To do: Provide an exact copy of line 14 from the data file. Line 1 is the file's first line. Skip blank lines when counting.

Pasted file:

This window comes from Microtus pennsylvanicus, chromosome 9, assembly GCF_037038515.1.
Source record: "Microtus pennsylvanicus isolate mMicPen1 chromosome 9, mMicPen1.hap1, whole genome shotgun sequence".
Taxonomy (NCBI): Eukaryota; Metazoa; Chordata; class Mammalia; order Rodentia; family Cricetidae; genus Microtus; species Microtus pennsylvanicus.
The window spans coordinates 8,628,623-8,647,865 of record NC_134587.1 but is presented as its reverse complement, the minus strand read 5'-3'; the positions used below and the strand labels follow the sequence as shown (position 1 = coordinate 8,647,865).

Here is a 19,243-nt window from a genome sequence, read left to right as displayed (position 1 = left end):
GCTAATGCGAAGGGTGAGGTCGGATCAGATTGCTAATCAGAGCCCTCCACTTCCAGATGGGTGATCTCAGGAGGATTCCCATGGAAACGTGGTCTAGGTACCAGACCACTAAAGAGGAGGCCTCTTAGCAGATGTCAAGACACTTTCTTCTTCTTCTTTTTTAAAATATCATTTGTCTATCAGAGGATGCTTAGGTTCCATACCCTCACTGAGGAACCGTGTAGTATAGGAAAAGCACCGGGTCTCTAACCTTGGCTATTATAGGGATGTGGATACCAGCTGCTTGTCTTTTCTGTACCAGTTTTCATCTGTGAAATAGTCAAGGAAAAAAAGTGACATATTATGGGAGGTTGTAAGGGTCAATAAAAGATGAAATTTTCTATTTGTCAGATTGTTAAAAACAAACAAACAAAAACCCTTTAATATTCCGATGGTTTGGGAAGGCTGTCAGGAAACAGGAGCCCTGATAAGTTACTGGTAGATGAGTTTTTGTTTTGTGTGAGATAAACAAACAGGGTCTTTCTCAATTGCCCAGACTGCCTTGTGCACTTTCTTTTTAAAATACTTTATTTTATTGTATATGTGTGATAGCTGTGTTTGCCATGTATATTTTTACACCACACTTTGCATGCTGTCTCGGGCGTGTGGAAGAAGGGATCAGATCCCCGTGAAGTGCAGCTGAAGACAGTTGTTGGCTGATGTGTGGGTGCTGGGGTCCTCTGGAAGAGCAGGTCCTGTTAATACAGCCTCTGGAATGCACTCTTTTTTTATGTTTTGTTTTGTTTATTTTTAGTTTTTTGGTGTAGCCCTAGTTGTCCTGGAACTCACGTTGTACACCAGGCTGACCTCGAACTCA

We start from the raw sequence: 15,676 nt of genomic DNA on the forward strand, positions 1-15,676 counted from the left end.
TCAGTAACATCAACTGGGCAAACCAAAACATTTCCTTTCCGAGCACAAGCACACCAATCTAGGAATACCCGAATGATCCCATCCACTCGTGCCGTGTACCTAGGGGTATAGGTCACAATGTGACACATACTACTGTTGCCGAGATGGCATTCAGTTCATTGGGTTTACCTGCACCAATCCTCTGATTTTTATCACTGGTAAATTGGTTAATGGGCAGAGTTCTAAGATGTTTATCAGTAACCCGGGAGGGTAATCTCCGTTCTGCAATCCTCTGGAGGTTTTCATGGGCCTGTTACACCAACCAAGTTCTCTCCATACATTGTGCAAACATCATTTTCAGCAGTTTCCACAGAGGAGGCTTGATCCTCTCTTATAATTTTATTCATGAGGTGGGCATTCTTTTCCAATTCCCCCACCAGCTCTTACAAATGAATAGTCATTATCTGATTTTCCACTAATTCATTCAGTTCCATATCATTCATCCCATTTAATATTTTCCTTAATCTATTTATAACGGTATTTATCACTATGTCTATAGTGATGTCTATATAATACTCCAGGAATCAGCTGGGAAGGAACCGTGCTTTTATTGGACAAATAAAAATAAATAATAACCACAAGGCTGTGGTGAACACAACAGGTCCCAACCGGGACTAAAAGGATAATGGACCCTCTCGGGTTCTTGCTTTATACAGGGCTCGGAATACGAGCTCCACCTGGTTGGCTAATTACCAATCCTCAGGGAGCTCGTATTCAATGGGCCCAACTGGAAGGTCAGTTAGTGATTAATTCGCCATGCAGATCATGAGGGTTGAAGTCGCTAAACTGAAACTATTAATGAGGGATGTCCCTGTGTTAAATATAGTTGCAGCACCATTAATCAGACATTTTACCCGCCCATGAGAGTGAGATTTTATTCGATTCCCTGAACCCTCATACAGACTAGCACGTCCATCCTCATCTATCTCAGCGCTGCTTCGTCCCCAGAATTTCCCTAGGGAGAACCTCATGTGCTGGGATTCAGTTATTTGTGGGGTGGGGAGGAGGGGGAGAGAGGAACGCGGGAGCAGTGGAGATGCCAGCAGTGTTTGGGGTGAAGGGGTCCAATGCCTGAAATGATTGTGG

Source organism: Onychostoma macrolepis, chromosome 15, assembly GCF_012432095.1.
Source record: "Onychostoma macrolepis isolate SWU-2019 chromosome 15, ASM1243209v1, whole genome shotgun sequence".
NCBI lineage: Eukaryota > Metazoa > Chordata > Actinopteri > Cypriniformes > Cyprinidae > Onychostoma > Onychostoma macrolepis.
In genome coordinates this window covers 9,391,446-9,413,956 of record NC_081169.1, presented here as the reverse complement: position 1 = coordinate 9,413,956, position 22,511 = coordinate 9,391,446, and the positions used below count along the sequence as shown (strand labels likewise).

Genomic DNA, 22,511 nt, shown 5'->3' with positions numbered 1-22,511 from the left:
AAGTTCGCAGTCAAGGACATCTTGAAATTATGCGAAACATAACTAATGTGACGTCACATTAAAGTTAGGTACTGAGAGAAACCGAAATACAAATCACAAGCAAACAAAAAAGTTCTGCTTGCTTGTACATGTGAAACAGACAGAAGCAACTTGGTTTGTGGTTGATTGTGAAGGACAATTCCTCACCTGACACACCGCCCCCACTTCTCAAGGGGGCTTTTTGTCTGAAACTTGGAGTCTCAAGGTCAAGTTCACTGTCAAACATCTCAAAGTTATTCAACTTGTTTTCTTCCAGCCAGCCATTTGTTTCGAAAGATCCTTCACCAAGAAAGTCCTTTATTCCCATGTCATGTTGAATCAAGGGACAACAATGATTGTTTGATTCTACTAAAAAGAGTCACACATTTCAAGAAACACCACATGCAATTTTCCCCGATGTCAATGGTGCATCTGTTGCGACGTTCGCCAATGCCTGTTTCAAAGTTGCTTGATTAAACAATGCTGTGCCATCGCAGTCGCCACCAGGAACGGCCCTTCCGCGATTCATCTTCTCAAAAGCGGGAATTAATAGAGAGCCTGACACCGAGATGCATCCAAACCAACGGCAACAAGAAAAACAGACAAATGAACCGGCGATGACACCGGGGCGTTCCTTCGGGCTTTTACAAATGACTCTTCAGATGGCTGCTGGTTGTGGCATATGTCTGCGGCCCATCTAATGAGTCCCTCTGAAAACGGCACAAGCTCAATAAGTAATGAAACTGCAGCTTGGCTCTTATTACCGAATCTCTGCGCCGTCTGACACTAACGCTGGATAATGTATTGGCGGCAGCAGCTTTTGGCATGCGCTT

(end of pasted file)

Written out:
AAGTTCGCAGTCAAGGACATCTTGAAATTATGCGAAACATAACTAATGTGACGTCACATTAAAGTTAGGTACTGAGAGAAACCGAAATACAAATCACAAGCAAACAAAAAAGTTCTGCTTGCTTGTACATGTGAAACAGACAGAAGCAACTTGGTTTGTGGTTGATTGTGAAGGACAATTCCTCACCTGACACACCGCCCCCACTTCTCAAGGGGGCTTTTTGTCTGAAACTTGGAGTCTCAAGGTCAAGTTCACTGTCAAACATCTCAAAGTTATTCAACTTGTTTTCTTCCAGCCAGCCATTTGTTTCGAAAGATCCTTCACCAAGAAAGTCCTTTATTCCCATGTCATGTTGAATCAAGGGACAACAATGATTGTTTGATTCTACTAAAAAGAGTCACACATTTCAAGAAACACCACATGCAATTTTCCCCGATGTCAATGGTGCATCTGTTGCGACGTTCGCCAATGCCTGTTTCAAAGTTGCTTGATTAAACAATGCTGTGCCATCGCAGTCGCCACCAGGAACGGCCCTTCCGCGATTCATCTTCTCAAAAGCGGGAATTAATAGAGAGCCTGACACCGAGATGCATCCAAACCAACGGCAACAAGAAAAACAGACAAATGAACCGGCGATGACACCGGGGCGTTCCTTCGGGCTTTTACAAATGACTCTTCAGATGGCTGCTGGTTGTGGCATATGTCTGCGGCCCATCTAATGAGTCCCTCTGAAAACGGCACAAGCTCAATAAGTAATGAAACTGCAGCTTGGCTCTTATTACCGAATCTCTGCGCCGTCTGACACTAACGCTGGATAATGTATTGGCGGCAGCAGCTTTTGGCATGCGCTT